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[Official] Asus Rampage IV Black Edition Owners Club! - Page 653

post #6521 of 14763
Quote:
Originally Posted by tistou77 View Post

To me (bios 0602) smile.gif



CPU Multi is x36 but Aida64 show 34...

nice bandwidth:thumb:thumb.gif
post #6522 of 14763
Hello - back again! smile.gif

For months ago i bought the Black, but with my Kingston HyperX DIMM XMP Kit 64GB, DDR3-1600, CL9 (KHX16C9K8/64X) doesn't work with this Board,
i tested also 2 different G.Skill Kit's DDR3-1600 CL9 & CL10 (each 32gb).
They doesn't work too...

So my questions:

I had every time reboots with these kits of memory

was that a memory problem ?

or was it a Black problem- was my board faulty ?


I maybe want to order the Black again, maybe with memory whitch is in the QVL list like this kit:

G.Skill RipJawsZ DIMM Kit 64GB, DDR3-2400, CL10-12-12-31 (F3-19200CL10Q2-64GBZHD)

Does someone run 64GB with this board !?

Now I own a 4960X but in the past i already own this 64GB G.Skill Kit - but i never got the DDR3-2400 CL10 stable (this was on the normal REIV with a 3960X CPU).


Thank you very much!
post #6523 of 14763
At least you got an explanation above I suppose. That string is not far off what you guys need to know about OCP. If one really has a keen interest in electronics - it would be a good idea to take a course. The fundamentals is all one needs for most stuff - to get by.
post #6524 of 14763
Looks like I might have picked up a good chip to go along with this board.

This is with + .010 offset, 1.125 vtt and vccsa, high llc.

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Fused III
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post #6525 of 14763
Quote:
Originally Posted by Raja@ASUS View Post

I think some people are confused about what OCP is.

Think of OCP like a re-settable fuse. If you use a bigger fuse it will simply pass more current before it trips. Under normal operation, the current is not forced into the CPU; the CPU draws what it needs. For instance, if OCP is set to a value that shuts off at 120amps, but the CPU needs 140 amps, the VRM will shutdown as soon as the current draw exceeds 120 amps for more than a few micro-seconds. The higher you set the OCP the more current the VRM can supply the CPU if the CPU needs it.


So why have OCP at all? OCP is in place to prevent the VRM from supplying all of its current in a fault event. Just as fuses break a circuit. There are instances where one could set a threshold to prevent "more" damage. It won't stop the CPU from dying if something goes short in the die, but it may stop the board traces or related VRM components from burning up due to an open load.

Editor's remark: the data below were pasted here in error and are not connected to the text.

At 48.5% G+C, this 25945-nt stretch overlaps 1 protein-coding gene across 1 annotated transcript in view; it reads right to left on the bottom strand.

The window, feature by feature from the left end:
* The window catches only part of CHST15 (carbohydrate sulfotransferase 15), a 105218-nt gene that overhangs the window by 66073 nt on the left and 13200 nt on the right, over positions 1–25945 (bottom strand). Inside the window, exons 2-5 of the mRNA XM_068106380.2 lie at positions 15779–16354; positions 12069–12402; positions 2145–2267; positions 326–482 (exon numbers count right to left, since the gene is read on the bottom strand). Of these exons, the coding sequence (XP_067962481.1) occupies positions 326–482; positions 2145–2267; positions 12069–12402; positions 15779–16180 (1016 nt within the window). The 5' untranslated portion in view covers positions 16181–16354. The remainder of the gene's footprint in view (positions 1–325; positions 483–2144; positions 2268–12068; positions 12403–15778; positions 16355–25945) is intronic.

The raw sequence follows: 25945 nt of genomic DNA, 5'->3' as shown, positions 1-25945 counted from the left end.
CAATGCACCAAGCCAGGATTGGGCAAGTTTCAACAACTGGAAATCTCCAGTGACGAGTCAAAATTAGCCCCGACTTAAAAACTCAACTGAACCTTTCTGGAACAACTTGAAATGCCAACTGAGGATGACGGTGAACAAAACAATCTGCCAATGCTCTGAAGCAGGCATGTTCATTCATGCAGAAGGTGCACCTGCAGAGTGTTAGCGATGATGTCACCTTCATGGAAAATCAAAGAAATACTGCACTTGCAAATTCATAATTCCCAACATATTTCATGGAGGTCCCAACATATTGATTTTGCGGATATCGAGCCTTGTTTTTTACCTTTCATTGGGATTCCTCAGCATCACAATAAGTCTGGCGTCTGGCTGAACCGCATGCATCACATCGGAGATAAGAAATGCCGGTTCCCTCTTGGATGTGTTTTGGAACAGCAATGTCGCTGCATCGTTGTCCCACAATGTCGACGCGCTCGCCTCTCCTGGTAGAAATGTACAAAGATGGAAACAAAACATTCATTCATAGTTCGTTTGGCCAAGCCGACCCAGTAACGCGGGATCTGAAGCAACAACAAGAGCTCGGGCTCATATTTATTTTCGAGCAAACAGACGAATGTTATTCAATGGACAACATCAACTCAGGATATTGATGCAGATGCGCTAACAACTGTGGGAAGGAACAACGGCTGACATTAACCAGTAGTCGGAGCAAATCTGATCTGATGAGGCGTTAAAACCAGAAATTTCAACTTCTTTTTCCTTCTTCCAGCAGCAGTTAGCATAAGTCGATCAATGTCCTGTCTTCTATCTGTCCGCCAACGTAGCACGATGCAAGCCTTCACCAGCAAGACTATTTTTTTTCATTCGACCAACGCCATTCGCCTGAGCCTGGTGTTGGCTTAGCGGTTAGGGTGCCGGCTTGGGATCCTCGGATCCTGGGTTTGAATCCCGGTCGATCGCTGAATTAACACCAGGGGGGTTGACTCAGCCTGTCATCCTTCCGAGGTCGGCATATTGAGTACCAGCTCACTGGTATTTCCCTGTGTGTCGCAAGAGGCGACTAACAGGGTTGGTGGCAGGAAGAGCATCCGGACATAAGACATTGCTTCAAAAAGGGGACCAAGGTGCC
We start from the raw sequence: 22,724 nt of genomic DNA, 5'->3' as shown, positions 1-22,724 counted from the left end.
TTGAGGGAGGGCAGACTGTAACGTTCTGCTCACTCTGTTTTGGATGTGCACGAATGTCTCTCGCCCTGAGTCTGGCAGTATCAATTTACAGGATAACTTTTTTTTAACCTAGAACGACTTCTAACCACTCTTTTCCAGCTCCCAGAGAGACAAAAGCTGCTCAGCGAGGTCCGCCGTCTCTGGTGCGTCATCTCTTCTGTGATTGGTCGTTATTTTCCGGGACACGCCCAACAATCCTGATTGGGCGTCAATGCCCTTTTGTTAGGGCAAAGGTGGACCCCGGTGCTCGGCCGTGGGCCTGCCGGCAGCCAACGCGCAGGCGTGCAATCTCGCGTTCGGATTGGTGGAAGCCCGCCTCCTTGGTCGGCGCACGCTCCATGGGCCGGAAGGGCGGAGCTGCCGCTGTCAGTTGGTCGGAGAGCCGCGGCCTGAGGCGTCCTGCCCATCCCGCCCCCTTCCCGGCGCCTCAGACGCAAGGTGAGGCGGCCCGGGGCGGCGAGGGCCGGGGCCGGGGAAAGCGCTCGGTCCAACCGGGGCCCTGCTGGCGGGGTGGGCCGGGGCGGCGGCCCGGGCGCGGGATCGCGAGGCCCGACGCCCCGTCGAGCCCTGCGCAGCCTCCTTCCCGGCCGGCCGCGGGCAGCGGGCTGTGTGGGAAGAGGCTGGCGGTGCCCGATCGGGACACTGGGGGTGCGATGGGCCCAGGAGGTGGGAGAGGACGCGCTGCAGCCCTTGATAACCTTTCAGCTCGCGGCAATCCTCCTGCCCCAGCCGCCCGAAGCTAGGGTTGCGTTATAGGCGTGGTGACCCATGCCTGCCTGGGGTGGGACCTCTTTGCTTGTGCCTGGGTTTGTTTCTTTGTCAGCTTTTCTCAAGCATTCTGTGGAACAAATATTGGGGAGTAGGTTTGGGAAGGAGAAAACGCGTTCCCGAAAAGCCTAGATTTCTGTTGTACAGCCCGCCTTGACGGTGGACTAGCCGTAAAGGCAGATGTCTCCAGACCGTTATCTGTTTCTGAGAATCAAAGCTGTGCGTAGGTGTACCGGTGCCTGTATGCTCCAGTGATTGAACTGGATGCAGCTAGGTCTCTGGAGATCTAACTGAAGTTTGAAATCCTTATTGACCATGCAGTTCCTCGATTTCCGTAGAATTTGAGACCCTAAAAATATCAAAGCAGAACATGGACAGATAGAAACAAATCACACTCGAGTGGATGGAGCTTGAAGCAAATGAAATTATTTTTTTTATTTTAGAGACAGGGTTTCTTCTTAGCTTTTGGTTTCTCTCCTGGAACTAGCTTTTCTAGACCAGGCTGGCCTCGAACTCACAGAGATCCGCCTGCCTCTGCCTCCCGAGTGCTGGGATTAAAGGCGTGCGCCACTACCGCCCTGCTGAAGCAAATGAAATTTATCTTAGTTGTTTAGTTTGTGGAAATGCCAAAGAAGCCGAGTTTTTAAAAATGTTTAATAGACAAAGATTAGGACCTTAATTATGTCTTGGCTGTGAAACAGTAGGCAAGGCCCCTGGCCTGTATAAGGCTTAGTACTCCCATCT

Red at 140% is actually default on Auto BTW.

-Raja

I recall that OCP setting is ONLY marked with red when it's set to 140% in previous R4BE and R4E build.
However, this setting is now red for all values that exceed 140%. What does this mean? Raja, I think you didn't explain why they are marked with red in your last reply. My interpretation is that ASUS is emphasizing that this setting is potentially dangerous when it exceeds 140% and alerting people to pay attention to it.
post #6526 of 14763
Quote:
Originally Posted by Raja@ASUS View Post

At least you got an explanation above I suppose. That string is not far off what you guys need to know about OCP. If one really has a keen interest in electronics - it would be a good idea to take a course. The fundamentals is all one needs for most stuff - to get by.

That is just an example. If you look at help strings in DRAM setting, you will find that they're totally useless.wink.gif
One more quick question for you, Raja, why I can't set T_CCD to 0 for 2666CL10-12-12-26-1T. It causes instantly shut-down or BSOD when I run P95 V28.3 customized test burning 90% RAM. Kit is Corsair quad channel kit with Sammy IC. I tried increase DRAM, VTT, VCCSA, Vcore volt, set VCCSA LLC to different values. Still instant BSOD. Also, why the changes in VTTDDR volt setting is ignored. Manually set to 0.85 in BIOS but it's actually 0.75 when check in Windows using Turbo Vcore.
Does T_CCD have great impact to overall performance, what I can see from AIDA64 bandwidth tests, it seems impact is quite big.
Edited by asfgbdnf - 3/15/14 at 7:44am
post #6527 of 14763
The red levels are now simply higher than you should need for 24/7 OC as the current sensing has been shifted.. AS for the "danger", I think that's quite clear in the post I wrote about OCP above.


DRAM - that subject is so complex there is no way to break it down easily. EE level stuff a lot of it .
Edited by Raja@ASUS - 3/15/14 at 7:36am
post #6528 of 14763
*edit*
post #6529 of 14763
Ideally one should leave tCCD at 0 or 4 (both the same thing). Back to back reads (and writes) are where sustained DRAM read and write performance comes from. After a row is latched all consecutive data can be taken from the row by spacing each DRAM burst at 4 clock intervals. Therefore if you set 5, after each burst, there will be a 1 clock wait before the next 4 clock burst. If you set 6 then there will be a 2 clock wait between each burst - and so on the higher you go.

On these architectures data is not fragmented like it used to be on platforms several years ago (thats why the primary timings make less difference to performance now). Hence, keeping tCCD at it's minimum spacing is a good idea.


If one is just chasing the raw bandwidth for validation, that is another matter.
Edited by Raja@ASUS - 3/15/14 at 7:58am
post #6530 of 14763
Did we ever find out if there is a difference between 0601 & 0602?
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